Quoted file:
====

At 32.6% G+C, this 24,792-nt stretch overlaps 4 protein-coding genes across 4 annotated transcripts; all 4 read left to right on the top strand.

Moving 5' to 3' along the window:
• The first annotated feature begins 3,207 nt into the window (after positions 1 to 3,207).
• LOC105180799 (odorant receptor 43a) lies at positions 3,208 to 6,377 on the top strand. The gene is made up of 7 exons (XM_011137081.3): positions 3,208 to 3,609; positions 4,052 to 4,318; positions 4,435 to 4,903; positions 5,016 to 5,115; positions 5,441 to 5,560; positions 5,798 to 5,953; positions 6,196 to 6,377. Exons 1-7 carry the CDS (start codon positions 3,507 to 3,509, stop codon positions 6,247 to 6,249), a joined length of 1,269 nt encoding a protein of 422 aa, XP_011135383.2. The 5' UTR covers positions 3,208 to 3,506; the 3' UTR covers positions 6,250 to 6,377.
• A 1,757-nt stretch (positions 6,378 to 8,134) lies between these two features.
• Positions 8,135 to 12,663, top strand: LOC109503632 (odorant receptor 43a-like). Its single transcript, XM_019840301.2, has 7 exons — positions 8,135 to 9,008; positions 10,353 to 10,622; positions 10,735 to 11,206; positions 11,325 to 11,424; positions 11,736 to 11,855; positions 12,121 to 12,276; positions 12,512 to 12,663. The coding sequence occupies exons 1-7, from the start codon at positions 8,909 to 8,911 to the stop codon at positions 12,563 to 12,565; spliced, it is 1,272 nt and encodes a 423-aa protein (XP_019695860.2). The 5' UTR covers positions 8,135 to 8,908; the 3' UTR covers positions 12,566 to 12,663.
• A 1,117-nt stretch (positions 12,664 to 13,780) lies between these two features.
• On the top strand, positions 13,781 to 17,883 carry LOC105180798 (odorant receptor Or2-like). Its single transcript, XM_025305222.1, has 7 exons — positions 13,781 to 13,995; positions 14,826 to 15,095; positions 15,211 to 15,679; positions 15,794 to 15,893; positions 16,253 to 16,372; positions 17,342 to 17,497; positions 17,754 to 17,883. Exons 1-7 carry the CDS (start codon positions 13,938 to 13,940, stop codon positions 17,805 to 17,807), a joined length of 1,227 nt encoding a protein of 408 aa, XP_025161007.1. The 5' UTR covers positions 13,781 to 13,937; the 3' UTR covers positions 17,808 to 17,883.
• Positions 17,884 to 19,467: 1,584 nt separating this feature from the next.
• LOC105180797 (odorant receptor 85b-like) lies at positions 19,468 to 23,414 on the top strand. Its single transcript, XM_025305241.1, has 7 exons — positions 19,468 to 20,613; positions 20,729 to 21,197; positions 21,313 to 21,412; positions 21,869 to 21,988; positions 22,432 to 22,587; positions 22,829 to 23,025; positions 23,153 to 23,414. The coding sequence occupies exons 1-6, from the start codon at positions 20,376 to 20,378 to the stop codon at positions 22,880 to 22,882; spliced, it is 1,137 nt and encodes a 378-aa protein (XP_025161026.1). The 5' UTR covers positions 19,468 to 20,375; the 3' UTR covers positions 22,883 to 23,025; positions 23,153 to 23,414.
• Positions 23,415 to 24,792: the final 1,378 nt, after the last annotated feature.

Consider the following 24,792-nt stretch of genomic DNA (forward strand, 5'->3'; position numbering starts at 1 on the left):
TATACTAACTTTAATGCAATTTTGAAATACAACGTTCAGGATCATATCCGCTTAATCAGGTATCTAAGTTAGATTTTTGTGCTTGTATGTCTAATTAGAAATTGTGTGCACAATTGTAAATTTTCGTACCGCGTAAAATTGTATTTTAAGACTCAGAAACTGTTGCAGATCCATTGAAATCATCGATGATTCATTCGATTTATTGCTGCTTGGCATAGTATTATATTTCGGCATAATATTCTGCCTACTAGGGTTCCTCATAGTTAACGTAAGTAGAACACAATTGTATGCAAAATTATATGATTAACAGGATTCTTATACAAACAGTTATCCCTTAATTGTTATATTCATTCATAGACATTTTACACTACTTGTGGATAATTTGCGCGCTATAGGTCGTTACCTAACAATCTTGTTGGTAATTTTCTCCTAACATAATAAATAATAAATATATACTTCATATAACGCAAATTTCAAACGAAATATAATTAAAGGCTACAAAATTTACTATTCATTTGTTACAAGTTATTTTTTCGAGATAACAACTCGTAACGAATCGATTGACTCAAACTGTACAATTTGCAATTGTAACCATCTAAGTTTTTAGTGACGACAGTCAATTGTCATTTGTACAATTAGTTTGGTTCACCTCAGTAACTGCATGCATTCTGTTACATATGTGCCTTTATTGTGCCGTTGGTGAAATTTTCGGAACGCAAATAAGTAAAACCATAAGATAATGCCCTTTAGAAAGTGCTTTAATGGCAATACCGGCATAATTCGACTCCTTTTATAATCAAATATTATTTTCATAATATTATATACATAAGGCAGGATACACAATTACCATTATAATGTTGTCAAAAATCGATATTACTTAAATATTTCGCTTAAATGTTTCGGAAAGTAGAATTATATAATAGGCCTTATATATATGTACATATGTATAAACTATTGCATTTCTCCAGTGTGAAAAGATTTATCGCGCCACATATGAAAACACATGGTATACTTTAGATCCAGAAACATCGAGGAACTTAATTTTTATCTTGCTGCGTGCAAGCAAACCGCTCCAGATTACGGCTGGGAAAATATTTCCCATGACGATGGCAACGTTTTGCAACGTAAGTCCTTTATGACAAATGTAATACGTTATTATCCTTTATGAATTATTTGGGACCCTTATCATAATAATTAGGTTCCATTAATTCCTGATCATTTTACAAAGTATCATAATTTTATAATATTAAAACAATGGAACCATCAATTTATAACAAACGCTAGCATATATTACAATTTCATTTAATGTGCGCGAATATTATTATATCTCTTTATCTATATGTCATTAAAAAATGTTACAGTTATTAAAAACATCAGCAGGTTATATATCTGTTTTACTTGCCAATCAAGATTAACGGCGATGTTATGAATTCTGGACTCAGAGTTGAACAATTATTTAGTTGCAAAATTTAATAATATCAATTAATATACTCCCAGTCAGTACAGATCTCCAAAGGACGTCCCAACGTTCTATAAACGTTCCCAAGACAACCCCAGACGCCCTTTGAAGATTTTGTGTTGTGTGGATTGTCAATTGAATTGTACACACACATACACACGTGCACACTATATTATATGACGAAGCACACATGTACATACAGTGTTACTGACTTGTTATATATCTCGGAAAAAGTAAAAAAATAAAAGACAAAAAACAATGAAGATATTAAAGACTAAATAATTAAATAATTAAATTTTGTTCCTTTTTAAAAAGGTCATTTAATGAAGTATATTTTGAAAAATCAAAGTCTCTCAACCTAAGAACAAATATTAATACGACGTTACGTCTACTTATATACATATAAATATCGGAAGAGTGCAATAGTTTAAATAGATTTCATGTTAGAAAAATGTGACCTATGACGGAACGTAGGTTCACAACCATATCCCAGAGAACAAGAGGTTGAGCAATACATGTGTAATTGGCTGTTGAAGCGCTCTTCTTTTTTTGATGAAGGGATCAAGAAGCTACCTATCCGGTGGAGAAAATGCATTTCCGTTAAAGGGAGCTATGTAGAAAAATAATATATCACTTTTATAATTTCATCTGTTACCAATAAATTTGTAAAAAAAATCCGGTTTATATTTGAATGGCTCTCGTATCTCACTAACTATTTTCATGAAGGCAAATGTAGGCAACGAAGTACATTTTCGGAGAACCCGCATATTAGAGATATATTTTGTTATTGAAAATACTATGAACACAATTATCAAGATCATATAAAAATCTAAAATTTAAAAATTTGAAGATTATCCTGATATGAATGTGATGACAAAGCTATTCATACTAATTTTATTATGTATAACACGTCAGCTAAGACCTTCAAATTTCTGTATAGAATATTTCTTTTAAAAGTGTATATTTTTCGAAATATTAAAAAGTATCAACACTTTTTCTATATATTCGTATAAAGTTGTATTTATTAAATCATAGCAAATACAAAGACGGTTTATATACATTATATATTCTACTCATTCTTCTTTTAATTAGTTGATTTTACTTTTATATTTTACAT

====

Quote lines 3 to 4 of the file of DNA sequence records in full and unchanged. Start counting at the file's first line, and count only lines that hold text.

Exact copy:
• The first annotated feature begins 3,207 nt into the window (after positions 1 to 3,207).
• LOC105180799 (odorant receptor 43a) lies at positions 3,208 to 6,377 on the top strand. The gene is made up of 7 exons (XM_011137081.3): positions 3,208 to 3,609; positions 4,052 to 4,318; positions 4,435 to 4,903; positions 5,016 to 5,115; positions 5,441 to 5,560; positions 5,798 to 5,953; positions 6,196 to 6,377. Exons 1-7 carry the CDS (start codon positions 3,507 to 3,509, stop codon positions 6,247 to 6,249), a joined length of 1,269 nt encoding a protein of 422 aa, XP_011135383.2. The 5' UTR covers positions 3,208 to 3,506; the 3' UTR covers positions 6,250 to 6,377.